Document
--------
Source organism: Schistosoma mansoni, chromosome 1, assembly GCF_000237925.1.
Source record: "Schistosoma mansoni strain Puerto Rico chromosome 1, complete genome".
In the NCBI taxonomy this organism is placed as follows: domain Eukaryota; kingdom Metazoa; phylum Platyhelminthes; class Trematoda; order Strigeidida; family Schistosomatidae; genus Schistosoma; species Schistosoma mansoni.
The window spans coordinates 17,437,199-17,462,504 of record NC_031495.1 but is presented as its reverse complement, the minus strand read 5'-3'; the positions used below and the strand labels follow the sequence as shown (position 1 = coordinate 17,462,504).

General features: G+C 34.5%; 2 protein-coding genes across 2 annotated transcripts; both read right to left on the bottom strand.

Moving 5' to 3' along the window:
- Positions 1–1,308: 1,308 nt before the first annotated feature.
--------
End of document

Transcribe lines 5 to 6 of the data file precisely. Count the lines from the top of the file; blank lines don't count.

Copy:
General features: G+C 34.5%; 2 protein-coding genes across 2 annotated transcripts; both read right to left on the bottom strand.

Moving 5' to 3' along the window: